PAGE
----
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Asia Minute: Much of the Indo-Pacific still runs on coal

Climate COP26 Emissions China Coal climate change
Mark Schiefelbein/AP
Smoke and steam rise from towers at the coal-fired Urumqi Thermal Power Plant in Urumqi in western China's Xinjiang Uyghur Autonomous Region on April 21, 2021. Global carbon pollution this year has bounced back to almost 2019 levels, after a drop during pandemic lockdowns. A new study by climate scientists at Global Carbon Project finds that the world is on track to put 36.4 billion metric tons of invisible carbon dioxide. (AP Photo/Mark Schiefelbein, File)

One of the biggest topics at the U.N. climate conference this week is coal. More than 40 countries have agreed to phase out the burning of coal entirely, although that list does not include the United States, China, India or Australia. But in the Asia Pacific, there is other movement toward cutting the use of coal.

China and India together account for nearly two-thirds of the coal burned in the world.

About 20% of electricity in this country comes from burning coal — including a plant on Oʻahu.

For Australia, coal remains a leading export.

Japanese national broadcaster NHK quoted government officials as saying it’s important for Japan, as “a resource-poor nation surrounded by the ocean, to use various sources of energy in a balanced way.”

While none of these Indo-Pacific countries signed up to eliminate their use of coal, some regional economies have agreed to phase out coal.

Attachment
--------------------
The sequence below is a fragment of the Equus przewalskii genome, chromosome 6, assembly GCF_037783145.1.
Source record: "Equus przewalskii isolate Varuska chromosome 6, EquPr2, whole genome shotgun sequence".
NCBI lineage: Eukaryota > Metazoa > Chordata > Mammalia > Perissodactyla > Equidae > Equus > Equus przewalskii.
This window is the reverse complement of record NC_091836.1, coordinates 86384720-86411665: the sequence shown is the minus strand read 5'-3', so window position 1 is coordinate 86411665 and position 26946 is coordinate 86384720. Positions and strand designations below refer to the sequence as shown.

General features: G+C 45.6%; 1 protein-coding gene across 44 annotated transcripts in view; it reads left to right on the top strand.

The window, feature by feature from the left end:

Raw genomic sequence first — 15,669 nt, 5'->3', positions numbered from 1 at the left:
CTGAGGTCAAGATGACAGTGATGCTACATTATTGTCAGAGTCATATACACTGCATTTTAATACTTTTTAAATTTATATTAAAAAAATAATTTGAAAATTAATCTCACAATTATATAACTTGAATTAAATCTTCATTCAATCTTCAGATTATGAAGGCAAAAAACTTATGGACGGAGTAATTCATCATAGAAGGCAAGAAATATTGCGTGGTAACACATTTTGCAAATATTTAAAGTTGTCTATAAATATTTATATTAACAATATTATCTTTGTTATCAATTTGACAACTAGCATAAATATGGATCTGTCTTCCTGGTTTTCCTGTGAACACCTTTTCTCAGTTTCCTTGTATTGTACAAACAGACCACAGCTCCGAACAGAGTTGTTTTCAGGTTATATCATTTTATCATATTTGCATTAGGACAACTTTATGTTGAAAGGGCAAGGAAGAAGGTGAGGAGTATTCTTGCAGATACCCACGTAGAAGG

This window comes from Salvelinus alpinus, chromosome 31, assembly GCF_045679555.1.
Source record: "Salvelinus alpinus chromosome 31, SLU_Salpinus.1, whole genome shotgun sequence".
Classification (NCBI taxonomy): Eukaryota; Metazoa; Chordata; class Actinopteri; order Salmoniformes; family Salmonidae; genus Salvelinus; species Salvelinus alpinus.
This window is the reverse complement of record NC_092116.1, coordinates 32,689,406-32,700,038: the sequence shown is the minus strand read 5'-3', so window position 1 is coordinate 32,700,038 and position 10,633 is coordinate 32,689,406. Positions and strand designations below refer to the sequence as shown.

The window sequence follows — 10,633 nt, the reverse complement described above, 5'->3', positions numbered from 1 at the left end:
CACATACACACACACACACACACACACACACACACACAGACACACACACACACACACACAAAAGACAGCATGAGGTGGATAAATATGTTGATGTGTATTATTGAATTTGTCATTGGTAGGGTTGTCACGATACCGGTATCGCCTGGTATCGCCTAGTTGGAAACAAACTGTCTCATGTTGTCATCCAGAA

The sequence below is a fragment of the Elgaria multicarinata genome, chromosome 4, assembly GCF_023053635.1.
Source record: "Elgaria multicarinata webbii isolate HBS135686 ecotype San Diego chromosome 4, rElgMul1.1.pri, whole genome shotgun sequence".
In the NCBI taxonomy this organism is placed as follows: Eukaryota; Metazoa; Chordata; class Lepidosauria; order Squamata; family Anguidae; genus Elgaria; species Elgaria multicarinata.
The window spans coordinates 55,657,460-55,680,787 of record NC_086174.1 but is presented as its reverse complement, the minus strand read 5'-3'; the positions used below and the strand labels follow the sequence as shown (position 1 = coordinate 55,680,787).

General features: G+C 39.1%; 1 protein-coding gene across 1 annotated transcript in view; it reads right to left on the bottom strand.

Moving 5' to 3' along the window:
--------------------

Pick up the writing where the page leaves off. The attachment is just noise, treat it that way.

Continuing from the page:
That includes Indonesia, the Philippines, Singapore, South Korea, Vietnam and New Zealand.

As for more gradual change, India, along with Indonesia and the Philippines is joining the “Accelerating Coal Transition” program — which involves funding to transition away from the fossil fuel to cleaner alternatives.

There are other financing moves afoot — including a program by the Asian Development Bank to pick up the pace of closure for coal-fired electricity plants.

The pilot program will launch in Indonesia and the Philippines — two countries whose economies remain heavily dependent on coal — which produces more than two-thirds of the power used in Indonesia and nearly 60% of the electricity used in the Philippines.

Bill Dorman has been the news director at Hawaiʻi Public Radio since 2011.
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